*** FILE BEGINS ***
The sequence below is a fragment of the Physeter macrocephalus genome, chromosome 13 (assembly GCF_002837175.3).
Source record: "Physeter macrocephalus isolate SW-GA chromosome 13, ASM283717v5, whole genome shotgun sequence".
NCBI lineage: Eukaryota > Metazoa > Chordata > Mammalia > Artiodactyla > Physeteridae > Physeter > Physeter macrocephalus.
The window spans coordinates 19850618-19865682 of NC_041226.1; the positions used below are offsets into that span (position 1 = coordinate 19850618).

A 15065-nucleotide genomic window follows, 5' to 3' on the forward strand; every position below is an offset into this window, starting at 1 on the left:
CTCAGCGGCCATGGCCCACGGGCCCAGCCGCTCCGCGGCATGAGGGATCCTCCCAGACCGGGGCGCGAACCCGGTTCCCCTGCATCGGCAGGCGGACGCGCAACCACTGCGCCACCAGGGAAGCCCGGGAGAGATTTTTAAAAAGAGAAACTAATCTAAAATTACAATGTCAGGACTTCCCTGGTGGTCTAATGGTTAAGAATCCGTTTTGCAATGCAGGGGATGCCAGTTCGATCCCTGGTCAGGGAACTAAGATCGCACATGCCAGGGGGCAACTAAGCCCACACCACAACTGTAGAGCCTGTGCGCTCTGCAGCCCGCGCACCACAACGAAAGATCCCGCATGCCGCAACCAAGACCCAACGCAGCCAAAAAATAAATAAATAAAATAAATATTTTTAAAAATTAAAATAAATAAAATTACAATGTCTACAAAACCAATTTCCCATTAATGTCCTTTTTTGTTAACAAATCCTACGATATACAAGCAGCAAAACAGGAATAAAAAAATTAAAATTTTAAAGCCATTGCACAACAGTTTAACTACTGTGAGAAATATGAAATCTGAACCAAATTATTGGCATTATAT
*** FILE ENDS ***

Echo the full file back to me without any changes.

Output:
The sequence below is a fragment of the Physeter macrocephalus genome, chromosome 13 (assembly GCF_002837175.3).
Source record: "Physeter macrocephalus isolate SW-GA chromosome 13, ASM283717v5, whole genome shotgun sequence".
NCBI lineage: Eukaryota > Metazoa > Chordata > Mammalia > Artiodactyla > Physeteridae > Physeter > Physeter macrocephalus.
The window spans coordinates 19850618-19865682 of NC_041226.1; the positions used below are offsets into that span (position 1 = coordinate 19850618).

A 15065-nucleotide genomic window follows, 5' to 3' on the forward strand; every position below is an offset into this window, starting at 1 on the left:
CTCAGCGGCCATGGCCCACGGGCCCAGCCGCTCCGCGGCATGAGGGATCCTCCCAGACCGGGGCGCGAACCCGGTTCCCCTGCATCGGCAGGCGGACGCGCAACCACTGCGCCACCAGGGAAGCCCGGGAGAGATTTTTAAAAAGAGAAACTAATCTAAAATTACAATGTCAGGACTTCCCTGGTGGTCTAATGGTTAAGAATCCGTTTTGCAATGCAGGGGATGCCAGTTCGATCCCTGGTCAGGGAACTAAGATCGCACATGCCAGGGGGCAACTAAGCCCACACCACAACTGTAGAGCCTGTGCGCTCTGCAGCCCGCGCACCACAACGAAAGATCCCGCATGCCGCAACCAAGACCCAACGCAGCCAAAAAATAAATAAATAAAATAAATATTTTTAAAAATTAAAATAAATAAAATTACAATGTCTACAAAACCAATTTCCCATTAATGTCCTTTTTTGTTAACAAATCCTACGATATACAAGCAGCAAAACAGGAATAAAAAAATTAAAATTTTAAAGCCATTGCACAACAGTTTAACTACTGTGAGAAATATGAAATCTGAACCAAATTATTGGCATTATAT